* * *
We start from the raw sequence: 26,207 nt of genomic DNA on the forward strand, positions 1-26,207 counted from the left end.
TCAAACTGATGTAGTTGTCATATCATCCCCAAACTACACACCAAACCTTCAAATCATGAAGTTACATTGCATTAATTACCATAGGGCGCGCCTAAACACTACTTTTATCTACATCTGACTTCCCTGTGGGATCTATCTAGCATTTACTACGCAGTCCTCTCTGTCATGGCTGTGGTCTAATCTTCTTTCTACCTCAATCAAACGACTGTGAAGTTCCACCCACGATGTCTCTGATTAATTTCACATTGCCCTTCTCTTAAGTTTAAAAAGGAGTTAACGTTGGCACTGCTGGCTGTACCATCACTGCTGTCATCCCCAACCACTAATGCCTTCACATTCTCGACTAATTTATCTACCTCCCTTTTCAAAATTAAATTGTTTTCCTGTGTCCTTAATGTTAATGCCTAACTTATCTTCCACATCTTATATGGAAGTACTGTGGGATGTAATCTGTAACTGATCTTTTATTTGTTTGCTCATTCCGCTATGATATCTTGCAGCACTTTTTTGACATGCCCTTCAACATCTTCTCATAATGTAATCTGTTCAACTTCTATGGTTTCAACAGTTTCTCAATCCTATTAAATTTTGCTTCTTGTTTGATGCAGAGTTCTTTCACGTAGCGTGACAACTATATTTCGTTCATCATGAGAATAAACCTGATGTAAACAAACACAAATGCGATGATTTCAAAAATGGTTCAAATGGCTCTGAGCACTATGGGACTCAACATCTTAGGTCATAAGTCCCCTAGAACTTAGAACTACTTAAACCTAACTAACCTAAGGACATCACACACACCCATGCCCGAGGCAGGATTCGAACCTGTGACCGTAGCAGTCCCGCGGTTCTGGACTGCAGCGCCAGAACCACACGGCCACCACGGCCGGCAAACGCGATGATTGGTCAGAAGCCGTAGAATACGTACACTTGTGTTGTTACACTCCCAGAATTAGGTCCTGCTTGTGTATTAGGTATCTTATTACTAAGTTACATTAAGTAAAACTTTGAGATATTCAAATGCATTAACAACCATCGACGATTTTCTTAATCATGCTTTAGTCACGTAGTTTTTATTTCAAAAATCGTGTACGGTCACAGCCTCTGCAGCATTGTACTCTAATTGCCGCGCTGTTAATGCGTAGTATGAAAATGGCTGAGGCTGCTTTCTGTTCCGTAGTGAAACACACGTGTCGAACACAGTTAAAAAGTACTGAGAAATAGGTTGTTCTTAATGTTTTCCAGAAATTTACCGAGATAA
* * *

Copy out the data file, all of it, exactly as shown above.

We start from the raw sequence: 26,207 nt of genomic DNA on the forward strand, positions 1-26,207 counted from the left end.
TCAAACTGATGTAGTTGTCATATCATCCCCAAACTACACACCAAACCTTCAAATCATGAAGTTACATTGCATTAATTACCATAGGGCGCGCCTAAACACTACTTTTATCTACATCTGACTTCCCTGTGGGATCTATCTAGCATTTACTACGCAGTCCTCTCTGTCATGGCTGTGGTCTAATCTTCTTTCTACCTCAATCAAACGACTGTGAAGTTCCACCCACGATGTCTCTGATTAATTTCACATTGCCCTTCTCTTAAGTTTAAAAAGGAGTTAACGTTGGCACTGCTGGCTGTACCATCACTGCTGTCATCCCCAACCACTAATGCCTTCACATTCTCGACTAATTTATCTACCTCCCTTTTCAAAATTAAATTGTTTTCCTGTGTCCTTAATGTTAATGCCTAACTTATCTTCCACATCTTATATGGAAGTACTGTGGGATGTAATCTGTAACTGATCTTTTATTTGTTTGCTCATTCCGCTATGATATCTTGCAGCACTTTTTTGACATGCCCTTCAACATCTTCTCATAATGTAATCTGTTCAACTTCTATGGTTTCAACAGTTTCTCAATCCTATTAAATTTTGCTTCTTGTTTGATGCAGAGTTCTTTCACGTAGCGTGACAACTATATTTCGTTCATCATGAGAATAAACCTGATGTAAACAAACACAAATGCGATGATTTCAAAAATGGTTCAAATGGCTCTGAGCACTATGGGACTCAACATCTTAGGTCATAAGTCCCCTAGAACTTAGAACTACTTAAACCTAACTAACCTAAGGACATCACACACACCCATGCCCGAGGCAGGATTCGAACCTGTGACCGTAGCAGTCCCGCGGTTCTGGACTGCAGCGCCAGAACCACACGGCCACCACGGCCGGCAAACGCGATGATTGGTCAGAAGCCGTAGAATACGTACACTTGTGTTGTTACACTCCCAGAATTAGGTCCTGCTTGTGTATTAGGTATCTTATTACTAAGTTACATTAAGTAAAACTTTGAGATATTCAAATGCATTAACAACCATCGACGATTTTCTTAATCATGCTTTAGTCACGTAGTTTTTATTTCAAAAATCGTGTACGGTCACAGCCTCTGCAGCATTGTACTCTAATTGCCGCGCTGTTAATGCGTAGTATGAAAATGGCTGAGGCTGCTTTCTGTTCCGTAGTGAAACACACGTGTCGAACACAGTTAAAAAGTACTGAGAAATAGGTTGTTCTTAATGTTTTCCAGAAATTTACCGAGATAA